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Is there a simple way to remove accented characters from a string?

For example àéêöhello! needs to be converted to aeeohello!

In SQL server I would use Collate to accomplish this in one line. However, I am not able to find a solution that is working other than using multiple replace statements or something of the sort.

This is in a database where multiple languages are used and stored. I need to convert Portuguese to English when the data is being exported, but don't have the budget for a translator.

Your help is appreciated.

asked 07 Oct '15, 15:57

warfdpn's gravatar image

accept rate: 0%

I guess the CSCONVERT function may be of help here.


Say, converting to ASCII will turn accented characters into their unaccented base version - however it may also replace other characters by probably undesired results:

select cast(csconvert('àéêöhello!', 'ascii') as varchar)

returns "aeeohello!" as desired but a test with German unlauts reveals a misfit for the "ß":

select cast(csconvert('aäboöuüssßÄÖÜ', 'ascii') as varchar)

returns "aaboouussAOU" (note: The character before the upper "A" is ASCII 26 and is not dispalyed here as a non-printable char).

Aside: What I had originally in mind with my suggestion was some kind of "collation tailoring" with csconvert(), i.e. using something like "AccentSensitivity=ignore" in the target charset.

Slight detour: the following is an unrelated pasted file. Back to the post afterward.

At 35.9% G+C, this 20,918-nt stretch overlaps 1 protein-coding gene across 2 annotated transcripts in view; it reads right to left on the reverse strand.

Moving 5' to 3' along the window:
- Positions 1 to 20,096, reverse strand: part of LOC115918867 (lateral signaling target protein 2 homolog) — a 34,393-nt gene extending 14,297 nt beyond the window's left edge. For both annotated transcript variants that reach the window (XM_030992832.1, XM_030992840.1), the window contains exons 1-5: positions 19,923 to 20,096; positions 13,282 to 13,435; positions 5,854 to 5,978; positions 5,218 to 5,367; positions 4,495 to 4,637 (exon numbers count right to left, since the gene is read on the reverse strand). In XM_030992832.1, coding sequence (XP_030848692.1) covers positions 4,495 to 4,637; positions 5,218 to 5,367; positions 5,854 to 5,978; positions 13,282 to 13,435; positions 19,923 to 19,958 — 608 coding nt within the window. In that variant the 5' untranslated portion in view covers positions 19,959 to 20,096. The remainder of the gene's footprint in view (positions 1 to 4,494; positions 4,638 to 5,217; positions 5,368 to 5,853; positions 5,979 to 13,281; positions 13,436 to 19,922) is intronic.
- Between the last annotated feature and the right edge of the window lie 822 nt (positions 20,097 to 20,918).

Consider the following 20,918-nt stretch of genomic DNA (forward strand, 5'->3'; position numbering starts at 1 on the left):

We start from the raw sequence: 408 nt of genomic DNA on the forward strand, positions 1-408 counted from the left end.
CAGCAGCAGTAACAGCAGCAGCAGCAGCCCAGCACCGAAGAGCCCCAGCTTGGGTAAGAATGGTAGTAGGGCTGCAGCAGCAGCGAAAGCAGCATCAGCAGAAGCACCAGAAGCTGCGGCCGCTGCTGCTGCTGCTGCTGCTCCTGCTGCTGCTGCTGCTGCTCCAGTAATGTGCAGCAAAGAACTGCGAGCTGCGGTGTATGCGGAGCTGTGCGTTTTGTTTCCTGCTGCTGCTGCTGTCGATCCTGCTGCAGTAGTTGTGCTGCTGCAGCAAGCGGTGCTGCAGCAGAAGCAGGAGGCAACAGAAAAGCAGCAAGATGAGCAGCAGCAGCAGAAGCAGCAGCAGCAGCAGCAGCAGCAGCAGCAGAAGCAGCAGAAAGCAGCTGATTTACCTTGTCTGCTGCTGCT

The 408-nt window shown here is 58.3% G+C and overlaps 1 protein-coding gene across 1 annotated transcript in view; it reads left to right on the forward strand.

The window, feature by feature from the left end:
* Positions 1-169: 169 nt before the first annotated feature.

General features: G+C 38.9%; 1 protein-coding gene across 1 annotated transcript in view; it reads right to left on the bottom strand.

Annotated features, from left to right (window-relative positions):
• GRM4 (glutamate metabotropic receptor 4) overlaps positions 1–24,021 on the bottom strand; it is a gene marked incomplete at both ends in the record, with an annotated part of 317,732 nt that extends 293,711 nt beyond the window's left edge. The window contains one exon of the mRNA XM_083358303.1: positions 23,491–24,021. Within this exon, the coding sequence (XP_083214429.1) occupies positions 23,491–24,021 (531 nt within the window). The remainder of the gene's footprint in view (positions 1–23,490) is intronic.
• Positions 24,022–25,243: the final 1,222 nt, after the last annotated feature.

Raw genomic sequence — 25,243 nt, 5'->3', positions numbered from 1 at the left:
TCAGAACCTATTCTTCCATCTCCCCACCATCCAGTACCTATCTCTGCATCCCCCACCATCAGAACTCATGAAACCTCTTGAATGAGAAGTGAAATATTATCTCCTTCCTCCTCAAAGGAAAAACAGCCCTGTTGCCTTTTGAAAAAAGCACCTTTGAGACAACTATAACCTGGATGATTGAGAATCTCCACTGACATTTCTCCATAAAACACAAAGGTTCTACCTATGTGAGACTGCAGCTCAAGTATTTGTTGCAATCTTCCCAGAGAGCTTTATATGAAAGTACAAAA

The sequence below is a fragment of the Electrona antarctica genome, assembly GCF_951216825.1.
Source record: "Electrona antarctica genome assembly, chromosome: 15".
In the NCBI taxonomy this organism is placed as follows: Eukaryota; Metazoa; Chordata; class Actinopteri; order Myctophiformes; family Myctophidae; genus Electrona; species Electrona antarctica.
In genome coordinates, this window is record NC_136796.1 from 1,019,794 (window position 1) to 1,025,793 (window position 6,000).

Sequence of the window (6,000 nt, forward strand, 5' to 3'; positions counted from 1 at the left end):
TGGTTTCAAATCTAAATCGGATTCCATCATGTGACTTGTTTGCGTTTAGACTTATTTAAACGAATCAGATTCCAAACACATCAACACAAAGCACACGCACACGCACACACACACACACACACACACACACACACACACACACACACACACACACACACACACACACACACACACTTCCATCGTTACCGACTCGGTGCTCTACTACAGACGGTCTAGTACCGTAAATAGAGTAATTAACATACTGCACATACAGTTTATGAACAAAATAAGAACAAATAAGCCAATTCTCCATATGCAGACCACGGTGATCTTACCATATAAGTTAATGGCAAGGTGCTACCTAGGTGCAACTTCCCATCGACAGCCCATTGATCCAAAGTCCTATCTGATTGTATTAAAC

For example you can use collation tailoring to ignore or respect accents when doing comparisons:

select compare('àéêöhello!', 'aeeohello!', 'uca(AccentSensitivity=ignore)'), compare('àéêöhello!', 'aeeohello!', 'uca(AccentSensitivity=Respect)')

returns 0 (= identical) vs. 1.

However, this will not work here as csconvert() uses a charset (and not a collation) as its arguments.

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answered 07 Oct '15, 16:31

Volker%20Barth's gravatar image

Volker Barth
accept rate: 34%

edited 12 Oct '15, 03:32

Quite an interesting solution. Here was my request:

select 'aáéíóúb' as a, TO_CHAR(CSCONVERT(a, 'ASCII'))

And this was the response: aáéíóúb,ab

What is funny is that the characters between a and b are displayed as spaces (indeed they are a\x1a\x1a\x1a\x1a\x1ab). Internet suggests a more generic solution:

(09 Oct '15, 05:28) Vlad

Hm, I like your answer. But I do not know, why when I use TO_CHAR, I get a different result. Should I use CAST instead?

(12 Oct '15, 16:07) Vlad
Replies hidden

Well, as you do use the TO_CHAR() function without its second parameter, as to the docs, it should exactly do the same as a cast (though to char instead to varchar but that should not matter) - from the docs:

If source-charset-name is not specified, then this function is equivalent to:

CAST( string-expression AS CHAR );

Possibly we both do use a different database charset ("Windows-1252" in my case)?

(13 Oct '15, 02:22) Volker Barth

Just a very wild guess:

AFAIK collation tailoring is based on the ICU library used within SQL Anywhere (dbicu.dll).

As ICU does also allow to transform data (including decomposition of characters), you might be able to make use of the ICU library yourself. That may be more reliable than a home-brewn list of "special characters to convert".

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answered 13 Oct '15, 03:17

Volker%20Barth's gravatar image

Volker Barth
accept rate: 34%

edited 13 Oct '15, 07:37

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question asked: 07 Oct '15, 15:57

question was seen: 6,837 times

last updated: 13 Oct '15, 07:37